Why is it these memos are almost always directed at female professionals? Why does no one call out dudes on wrinkled shirts, ill-fitting pants that look like your older brother's hand-me-downs and awful, scuffed up shoes of the sort an elderly man with arthritis might buy out of a medical supply catalog?
This passive aggressive, lady-hating beauty comes via Above the Law courtesy Loyola Law School but go ahead and substitute "lawyer" should you need to, as in this context, "professionals" would suffice:
How many times do women in the law need to be told not to dress like streetwalkers? Enough already…
Last night, we started receiving reports of a memo entitled “Ethics, Professionalism and Course Requirements for Off Campus Externs” that was distributed by Loyola Law School’s externship director to all students working in judicial chambers, government agencies, and public interest law firms for class credit. One of it recipients contacted us, directing our attention to this slide in particular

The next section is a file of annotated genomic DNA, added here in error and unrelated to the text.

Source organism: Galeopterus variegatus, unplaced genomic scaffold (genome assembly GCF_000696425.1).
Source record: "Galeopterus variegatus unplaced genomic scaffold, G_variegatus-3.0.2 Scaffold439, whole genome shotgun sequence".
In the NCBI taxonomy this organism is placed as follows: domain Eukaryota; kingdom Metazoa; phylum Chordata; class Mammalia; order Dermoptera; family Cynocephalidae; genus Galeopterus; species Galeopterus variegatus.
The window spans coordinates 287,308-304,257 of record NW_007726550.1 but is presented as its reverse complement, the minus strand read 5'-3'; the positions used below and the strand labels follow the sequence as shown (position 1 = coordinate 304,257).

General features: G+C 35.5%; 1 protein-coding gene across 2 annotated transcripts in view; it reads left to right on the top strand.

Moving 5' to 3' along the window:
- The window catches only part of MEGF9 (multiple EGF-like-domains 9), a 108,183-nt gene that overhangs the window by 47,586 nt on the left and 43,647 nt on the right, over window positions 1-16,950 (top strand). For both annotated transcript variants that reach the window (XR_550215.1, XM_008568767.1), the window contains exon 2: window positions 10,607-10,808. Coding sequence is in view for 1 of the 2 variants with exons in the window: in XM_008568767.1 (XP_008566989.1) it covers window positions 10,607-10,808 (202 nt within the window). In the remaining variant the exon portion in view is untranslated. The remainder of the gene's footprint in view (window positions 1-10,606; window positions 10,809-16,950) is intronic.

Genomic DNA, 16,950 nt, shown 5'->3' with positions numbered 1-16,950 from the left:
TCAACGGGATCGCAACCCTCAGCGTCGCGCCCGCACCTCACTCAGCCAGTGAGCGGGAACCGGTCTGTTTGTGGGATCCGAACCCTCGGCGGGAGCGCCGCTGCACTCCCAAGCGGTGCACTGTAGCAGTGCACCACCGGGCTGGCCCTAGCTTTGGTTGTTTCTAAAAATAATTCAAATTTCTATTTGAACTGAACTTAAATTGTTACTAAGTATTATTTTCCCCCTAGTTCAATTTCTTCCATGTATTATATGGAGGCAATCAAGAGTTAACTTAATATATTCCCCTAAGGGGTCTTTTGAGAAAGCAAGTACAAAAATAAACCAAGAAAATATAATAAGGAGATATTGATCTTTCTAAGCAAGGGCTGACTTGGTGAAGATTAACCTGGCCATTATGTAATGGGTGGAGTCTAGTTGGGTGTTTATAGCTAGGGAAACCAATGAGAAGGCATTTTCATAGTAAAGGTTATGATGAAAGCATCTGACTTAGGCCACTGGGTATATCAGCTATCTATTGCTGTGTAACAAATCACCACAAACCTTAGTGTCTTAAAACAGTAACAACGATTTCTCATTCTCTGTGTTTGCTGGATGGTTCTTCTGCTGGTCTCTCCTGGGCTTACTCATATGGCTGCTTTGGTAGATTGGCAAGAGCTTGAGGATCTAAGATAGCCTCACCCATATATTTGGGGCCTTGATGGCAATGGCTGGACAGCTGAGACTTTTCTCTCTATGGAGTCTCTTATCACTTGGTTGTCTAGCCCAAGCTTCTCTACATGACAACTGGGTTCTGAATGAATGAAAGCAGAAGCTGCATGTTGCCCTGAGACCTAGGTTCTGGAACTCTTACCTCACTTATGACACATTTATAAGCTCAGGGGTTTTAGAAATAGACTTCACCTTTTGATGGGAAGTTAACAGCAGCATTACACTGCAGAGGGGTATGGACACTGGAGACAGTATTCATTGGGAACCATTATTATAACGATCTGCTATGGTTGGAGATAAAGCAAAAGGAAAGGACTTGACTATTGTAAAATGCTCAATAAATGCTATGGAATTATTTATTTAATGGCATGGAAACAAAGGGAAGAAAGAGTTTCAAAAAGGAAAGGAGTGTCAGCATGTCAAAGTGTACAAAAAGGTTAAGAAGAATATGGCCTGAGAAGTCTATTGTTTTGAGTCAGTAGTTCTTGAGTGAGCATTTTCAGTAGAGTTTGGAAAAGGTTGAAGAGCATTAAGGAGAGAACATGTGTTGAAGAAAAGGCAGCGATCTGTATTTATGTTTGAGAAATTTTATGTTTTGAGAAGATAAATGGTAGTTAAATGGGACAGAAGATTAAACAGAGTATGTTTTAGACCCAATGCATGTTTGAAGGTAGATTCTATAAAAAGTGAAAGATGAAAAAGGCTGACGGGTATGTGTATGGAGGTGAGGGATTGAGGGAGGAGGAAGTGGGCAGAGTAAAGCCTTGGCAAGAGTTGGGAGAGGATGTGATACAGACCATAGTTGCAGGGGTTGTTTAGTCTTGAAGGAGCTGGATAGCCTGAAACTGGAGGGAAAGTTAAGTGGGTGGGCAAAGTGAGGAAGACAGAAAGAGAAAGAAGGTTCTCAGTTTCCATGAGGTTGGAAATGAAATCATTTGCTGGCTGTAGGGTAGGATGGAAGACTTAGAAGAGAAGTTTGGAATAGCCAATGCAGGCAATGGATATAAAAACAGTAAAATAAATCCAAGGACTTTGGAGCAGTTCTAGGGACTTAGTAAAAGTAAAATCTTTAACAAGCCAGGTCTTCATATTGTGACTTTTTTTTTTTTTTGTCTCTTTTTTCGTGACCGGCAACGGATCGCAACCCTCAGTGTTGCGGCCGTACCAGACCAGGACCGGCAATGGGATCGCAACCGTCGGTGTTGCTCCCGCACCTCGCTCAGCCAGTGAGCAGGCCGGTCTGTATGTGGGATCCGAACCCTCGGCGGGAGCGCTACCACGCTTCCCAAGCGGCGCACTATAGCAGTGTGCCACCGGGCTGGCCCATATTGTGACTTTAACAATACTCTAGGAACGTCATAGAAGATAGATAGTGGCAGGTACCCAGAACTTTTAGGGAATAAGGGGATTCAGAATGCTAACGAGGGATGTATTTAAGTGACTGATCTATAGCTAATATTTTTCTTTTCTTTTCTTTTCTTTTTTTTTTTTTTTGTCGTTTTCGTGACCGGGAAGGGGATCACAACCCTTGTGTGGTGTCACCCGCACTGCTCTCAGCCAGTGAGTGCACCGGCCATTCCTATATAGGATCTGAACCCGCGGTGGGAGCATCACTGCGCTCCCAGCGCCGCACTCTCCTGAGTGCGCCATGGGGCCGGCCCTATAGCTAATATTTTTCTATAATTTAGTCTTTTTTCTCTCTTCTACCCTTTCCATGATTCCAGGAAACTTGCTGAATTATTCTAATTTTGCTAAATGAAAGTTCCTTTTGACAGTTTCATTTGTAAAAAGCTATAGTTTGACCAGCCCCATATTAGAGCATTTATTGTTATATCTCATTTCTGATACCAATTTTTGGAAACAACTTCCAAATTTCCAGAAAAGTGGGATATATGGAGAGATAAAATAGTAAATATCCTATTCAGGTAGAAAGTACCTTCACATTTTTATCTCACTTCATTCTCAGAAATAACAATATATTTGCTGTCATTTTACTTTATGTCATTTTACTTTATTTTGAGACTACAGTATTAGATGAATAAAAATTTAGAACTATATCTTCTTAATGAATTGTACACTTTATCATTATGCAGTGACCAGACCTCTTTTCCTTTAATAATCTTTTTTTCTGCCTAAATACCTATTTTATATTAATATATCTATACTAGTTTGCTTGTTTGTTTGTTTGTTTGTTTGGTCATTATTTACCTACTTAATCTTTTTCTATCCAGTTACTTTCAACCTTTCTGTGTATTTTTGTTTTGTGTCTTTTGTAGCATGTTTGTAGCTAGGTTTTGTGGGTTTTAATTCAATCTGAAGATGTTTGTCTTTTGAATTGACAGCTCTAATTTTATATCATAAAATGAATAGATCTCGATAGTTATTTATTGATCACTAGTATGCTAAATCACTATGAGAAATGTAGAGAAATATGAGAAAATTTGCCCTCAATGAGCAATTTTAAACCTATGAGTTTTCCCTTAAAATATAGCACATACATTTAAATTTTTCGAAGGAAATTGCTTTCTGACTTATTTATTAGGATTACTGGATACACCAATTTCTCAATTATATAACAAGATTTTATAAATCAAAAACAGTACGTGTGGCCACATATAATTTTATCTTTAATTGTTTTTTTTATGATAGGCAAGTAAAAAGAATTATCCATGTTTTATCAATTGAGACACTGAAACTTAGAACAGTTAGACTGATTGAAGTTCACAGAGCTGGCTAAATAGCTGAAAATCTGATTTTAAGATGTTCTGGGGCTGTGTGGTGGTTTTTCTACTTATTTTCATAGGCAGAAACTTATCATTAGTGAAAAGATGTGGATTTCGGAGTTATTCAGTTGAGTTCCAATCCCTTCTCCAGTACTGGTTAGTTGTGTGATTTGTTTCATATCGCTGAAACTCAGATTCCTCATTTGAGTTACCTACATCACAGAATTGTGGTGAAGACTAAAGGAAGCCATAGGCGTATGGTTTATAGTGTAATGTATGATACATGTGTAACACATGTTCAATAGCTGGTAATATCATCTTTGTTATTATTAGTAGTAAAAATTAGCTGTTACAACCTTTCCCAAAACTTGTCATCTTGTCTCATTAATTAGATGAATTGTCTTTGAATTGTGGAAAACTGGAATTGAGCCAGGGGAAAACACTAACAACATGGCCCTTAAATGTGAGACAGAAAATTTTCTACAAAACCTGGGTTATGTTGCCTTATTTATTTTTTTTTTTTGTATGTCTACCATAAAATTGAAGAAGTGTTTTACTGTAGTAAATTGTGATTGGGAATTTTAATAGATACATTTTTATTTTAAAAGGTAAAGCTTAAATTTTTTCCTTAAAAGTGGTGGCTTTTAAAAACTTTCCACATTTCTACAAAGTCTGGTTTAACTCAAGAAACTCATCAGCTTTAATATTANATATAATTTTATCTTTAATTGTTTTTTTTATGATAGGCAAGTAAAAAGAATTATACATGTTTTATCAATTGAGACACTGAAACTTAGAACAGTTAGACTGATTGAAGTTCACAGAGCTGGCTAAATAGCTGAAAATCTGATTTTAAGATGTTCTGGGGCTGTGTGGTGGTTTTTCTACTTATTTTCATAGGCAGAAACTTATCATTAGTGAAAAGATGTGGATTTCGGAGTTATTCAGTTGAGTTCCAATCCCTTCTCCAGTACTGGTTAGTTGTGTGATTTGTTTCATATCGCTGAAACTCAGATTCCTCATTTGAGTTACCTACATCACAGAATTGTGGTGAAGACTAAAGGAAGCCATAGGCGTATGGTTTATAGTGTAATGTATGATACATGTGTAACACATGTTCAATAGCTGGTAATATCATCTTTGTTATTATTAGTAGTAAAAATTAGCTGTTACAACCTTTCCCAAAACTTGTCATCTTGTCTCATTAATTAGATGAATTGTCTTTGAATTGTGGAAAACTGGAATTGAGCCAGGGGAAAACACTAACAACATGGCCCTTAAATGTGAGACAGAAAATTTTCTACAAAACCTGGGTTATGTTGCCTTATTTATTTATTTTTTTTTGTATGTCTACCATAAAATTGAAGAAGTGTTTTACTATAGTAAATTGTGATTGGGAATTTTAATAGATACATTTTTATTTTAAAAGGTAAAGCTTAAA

Seriously, this isn't the adult education class at community college that teaches former drug dealers how to cover up their "fuck the police" neck tattoo for a job interview, it's law school. A reasonable person can assume future female lawyers aren't going to shove the girls up to their necks and slap on their favorite fair of Courtney Stodden acrylic heels. As ATL pointed out, no, no you didn't need to mention it, and yet you did anyway. This sounds like a personal pet peeve (who that isn't holding a TED talk uses "I" in a slideshow anyway?!) that someone should work out in therapy, not take out on unsuspecting law students with extensive shoe collections.
Shouldn't "complaints from supervisors" be addressed to the offending skank-dressers and not the group as a whole? I mean, we get that it's LA and things are, er, different there but come on. It could have just been left at "dress appropriately and model yourself after the lawyers in the office" and be done with it.